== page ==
Mark Twain 1907

The Big, Big Lake
By grandpa Michael

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Once upon a time there was a very Big, Big Lake in Africa, so big and wide that if you stood on one side of the lake you could not see the other side of the lake. You could see only water, water and more water, and the big blue sky above the lake, and the sun shining down on it. Sometimes there were clouds in the sky, and in the late afternoon they rained themselves into the lake, and the lake became bigger and bigger, yet.

You want to know how the Big, Big Lake came about?

Well, it was made by the warm rains that lasted for a month long. The rain water could not run away because an earthquake had made a mountain at the mouth of the river which used to run into the sea before the earthquake.

The lake was so large because it was not very deep, only so deep that a boy and a girl could swim in it without drowning because they could simply stand up in the lake and get air to breathe.

But no child and their mother and father, no aunt and uncle, no grandmother and grandfather, swam in the lake because there were so many crocodiles that lived in and at the Big, Big Lake.

Nobody knew where the crocodiles came from. Nobody knew how the crocodiles knew that there was a Big Lake in Africa where they could swim and live catching fish to eat, and catch the odd animal that came to the lake to drink water because it was thirsty.

You want to know what is an earthquake?

An earthquake is the pushing and crushing of the surface of the Earth on which we stand onto each other, because underneath the surface the Earth is still red hot lava which could not cool and harden in the air like the surface has hardened. So the surface of our Earth kind of swims on the red hot lava and crashes against each other's plates, creating mountains like the Alps in Europe, the Rocky Mountains in North America, the Andes in South America, and the Himalayas in Asia.

So, the hard surface plates on which we stand move against each other, crush and crash forming that can block rivers from flowing into the sea, thereby creating lakes from the rain water, and melting of snow and ice on top of the mountains as it does during the spring and summer when the air and the winds get warm and the snow and ice melt and become water, and the water becomes creeks, and the creeks become rivers, and the rivers flow into the ocean, but some are blocked and become lakes, until the lakes overflow and become rivers again that flow into the oceans.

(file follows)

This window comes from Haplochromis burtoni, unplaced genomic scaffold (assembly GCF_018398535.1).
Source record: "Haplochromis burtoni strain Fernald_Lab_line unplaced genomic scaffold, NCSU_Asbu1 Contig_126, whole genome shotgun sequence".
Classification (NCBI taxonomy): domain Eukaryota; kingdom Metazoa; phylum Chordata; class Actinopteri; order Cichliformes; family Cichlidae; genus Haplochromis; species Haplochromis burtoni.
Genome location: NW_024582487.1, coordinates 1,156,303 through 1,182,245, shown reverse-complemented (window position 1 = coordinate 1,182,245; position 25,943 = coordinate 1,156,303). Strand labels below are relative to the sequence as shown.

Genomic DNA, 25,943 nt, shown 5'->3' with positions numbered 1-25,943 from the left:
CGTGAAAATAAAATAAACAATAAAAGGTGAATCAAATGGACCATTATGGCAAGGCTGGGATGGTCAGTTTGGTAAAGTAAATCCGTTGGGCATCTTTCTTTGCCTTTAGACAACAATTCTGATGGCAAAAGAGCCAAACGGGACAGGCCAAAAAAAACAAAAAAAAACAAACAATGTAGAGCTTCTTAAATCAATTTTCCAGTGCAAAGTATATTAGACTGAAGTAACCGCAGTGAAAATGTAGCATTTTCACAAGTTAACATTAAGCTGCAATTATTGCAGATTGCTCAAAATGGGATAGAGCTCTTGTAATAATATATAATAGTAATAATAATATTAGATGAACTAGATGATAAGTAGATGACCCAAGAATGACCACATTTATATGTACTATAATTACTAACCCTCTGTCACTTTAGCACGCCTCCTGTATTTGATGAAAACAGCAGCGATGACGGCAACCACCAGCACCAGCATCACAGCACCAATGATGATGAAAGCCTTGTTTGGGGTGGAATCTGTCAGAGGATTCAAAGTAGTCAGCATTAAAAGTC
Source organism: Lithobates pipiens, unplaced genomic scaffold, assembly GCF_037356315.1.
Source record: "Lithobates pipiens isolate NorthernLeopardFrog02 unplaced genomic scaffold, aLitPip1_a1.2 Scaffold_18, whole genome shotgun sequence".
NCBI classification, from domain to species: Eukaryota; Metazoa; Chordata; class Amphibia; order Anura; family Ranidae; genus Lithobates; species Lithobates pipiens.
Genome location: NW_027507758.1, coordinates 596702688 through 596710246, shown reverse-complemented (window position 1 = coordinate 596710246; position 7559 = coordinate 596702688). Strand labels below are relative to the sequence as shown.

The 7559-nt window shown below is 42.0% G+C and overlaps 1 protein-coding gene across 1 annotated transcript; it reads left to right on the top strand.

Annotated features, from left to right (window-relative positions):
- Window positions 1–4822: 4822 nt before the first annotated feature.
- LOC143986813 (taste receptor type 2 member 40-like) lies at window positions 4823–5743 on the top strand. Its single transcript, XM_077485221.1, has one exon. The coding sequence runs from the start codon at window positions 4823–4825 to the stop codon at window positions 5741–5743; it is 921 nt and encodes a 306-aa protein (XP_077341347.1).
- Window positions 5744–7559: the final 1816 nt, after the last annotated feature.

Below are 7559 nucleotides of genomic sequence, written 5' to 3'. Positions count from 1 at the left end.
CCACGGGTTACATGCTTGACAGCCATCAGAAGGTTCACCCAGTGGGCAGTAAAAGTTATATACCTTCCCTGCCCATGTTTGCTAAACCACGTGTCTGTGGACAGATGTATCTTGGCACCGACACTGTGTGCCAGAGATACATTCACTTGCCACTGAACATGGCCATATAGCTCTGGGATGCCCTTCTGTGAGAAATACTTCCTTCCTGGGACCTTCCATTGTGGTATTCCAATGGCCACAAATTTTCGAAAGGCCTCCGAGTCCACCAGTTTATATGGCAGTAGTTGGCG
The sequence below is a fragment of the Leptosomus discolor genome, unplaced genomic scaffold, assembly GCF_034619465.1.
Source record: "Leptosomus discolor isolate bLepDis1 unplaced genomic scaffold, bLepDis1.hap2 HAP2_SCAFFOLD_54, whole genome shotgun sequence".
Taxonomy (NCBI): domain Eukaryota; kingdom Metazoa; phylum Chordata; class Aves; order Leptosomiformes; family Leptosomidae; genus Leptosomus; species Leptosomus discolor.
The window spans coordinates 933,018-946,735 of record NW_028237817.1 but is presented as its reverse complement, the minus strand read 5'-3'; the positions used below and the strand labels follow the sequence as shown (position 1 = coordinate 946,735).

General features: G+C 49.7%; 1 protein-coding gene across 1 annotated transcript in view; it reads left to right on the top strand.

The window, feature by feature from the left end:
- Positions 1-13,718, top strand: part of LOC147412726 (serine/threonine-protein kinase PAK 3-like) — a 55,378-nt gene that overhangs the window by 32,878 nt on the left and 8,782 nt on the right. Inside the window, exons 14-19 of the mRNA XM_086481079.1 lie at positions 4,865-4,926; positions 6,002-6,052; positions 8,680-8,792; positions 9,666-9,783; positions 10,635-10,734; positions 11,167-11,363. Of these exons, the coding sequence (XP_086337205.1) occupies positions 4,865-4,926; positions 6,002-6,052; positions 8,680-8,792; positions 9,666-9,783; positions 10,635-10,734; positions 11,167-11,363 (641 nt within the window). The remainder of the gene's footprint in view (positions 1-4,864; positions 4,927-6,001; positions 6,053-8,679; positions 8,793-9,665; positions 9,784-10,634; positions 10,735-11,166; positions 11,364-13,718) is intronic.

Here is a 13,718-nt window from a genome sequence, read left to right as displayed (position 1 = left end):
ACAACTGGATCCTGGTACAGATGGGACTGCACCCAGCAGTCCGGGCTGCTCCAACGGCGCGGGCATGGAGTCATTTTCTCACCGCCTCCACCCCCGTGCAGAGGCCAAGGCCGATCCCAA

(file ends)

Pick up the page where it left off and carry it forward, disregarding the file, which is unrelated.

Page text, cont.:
And how was the Earth created, you may ask?

Well, the Big Earth is a huge ball in the black universe that was created after the dust accumulated following the Big Bang. The Big Bang is what smart people at the university think happened some 13 billion years ago to explain the making of the universe that we can see with our eyes which made the sun, many many stars in the sky and, of course, our own Earth on which we live. Yes, and also the kind moon that we see at night, whose light is so nice, so soft, and so happy, that it does not burn our skin like the sun can burn our skin during the day time.

This is a picture of the Elephant family in our story. From left to right are the elephant children the young elephant girl Jumbalala, the young elephant boy Jumbonini, the Momie Big Jumba and the Daddy Big Jumbo.

So let's go back to the Big, Big Lake in Africa and listen to the story about what happened at the Big, Big Lake that was created by the month-long rains following the earthquake with created a mountain that blocked the river from flowing into the sea so that a big, big lake was formed where the crocodiles went to live eating fishes and the odd animals that came to drink water from the lake because they were thirsty:

Mary and Johnny, would you like to have a drink of water now before your fall asleep until the morning? Yes? Okay, here is a glass of clean fresh water for you, Mary. And here is a glass for you, too, Johnny!

Now, let's continue... if you are still awake... with...

The Happy Night Party at the Big, Big Lake in Africa